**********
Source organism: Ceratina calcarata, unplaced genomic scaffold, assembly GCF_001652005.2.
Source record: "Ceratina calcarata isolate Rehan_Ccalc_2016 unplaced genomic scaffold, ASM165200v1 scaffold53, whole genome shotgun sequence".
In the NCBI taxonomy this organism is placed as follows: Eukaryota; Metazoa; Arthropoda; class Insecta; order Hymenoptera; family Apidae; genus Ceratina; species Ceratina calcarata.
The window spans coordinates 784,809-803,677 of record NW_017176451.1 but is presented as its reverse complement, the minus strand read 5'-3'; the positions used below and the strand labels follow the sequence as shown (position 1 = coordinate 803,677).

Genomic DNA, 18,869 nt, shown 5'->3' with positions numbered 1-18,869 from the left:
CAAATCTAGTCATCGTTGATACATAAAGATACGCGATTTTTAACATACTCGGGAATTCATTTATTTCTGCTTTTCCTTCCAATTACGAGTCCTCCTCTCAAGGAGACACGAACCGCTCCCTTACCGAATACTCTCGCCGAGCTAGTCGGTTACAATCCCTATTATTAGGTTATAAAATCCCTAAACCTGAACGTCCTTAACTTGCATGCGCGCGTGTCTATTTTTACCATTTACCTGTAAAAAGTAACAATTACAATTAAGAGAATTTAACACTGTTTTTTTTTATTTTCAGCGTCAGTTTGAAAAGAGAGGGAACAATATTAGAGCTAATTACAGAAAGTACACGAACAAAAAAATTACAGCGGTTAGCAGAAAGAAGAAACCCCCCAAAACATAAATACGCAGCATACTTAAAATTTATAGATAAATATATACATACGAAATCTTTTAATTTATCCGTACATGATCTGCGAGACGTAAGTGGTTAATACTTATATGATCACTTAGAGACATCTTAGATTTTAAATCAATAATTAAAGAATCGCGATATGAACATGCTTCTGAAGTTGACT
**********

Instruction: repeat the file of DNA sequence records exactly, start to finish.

Source organism: Ceratina calcarata, unplaced genomic scaffold, assembly GCF_001652005.2.
Source record: "Ceratina calcarata isolate Rehan_Ccalc_2016 unplaced genomic scaffold, ASM165200v1 scaffold53, whole genome shotgun sequence".
In the NCBI taxonomy this organism is placed as follows: Eukaryota; Metazoa; Arthropoda; class Insecta; order Hymenoptera; family Apidae; genus Ceratina; species Ceratina calcarata.
The window spans coordinates 784,809-803,677 of record NW_017176451.1 but is presented as its reverse complement, the minus strand read 5'-3'; the positions used below and the strand labels follow the sequence as shown (position 1 = coordinate 803,677).

Genomic DNA, 18,869 nt, shown 5'->3' with positions numbered 1-18,869 from the left:
CAAATCTAGTCATCGTTGATACATAAAGATACGCGATTTTTAACATACTCGGGAATTCATTTATTTCTGCTTTTCCTTCCAATTACGAGTCCTCCTCTCAAGGAGACACGAACCGCTCCCTTACCGAATACTCTCGCCGAGCTAGTCGGTTACAATCCCTATTATTAGGTTATAAAATCCCTAAACCTGAACGTCCTTAACTTGCATGCGCGCGTGTCTATTTTTACCATTTACCTGTAAAAAGTAACAATTACAATTAAGAGAATTTAACACTGTTTTTTTTTATTTTCAGCGTCAGTTTGAAAAGAGAGGGAACAATATTAGAGCTAATTACAGAAAGTACACGAACAAAAAAATTACAGCGGTTAGCAGAAAGAAGAAACCCCCCAAAACATAAATACGCAGCATACTTAAAATTTATAGATAAATATATACATACGAAATCTTTTAATTTATCCGTACATGATCTGCGAGACGTAAGTGGTTAATACTTATATGATCACTTAGAGACATCTTAGATTTTAAATCAATAATTAAAGAATCGCGATATGAACATGCTTCTGAAGTTGACT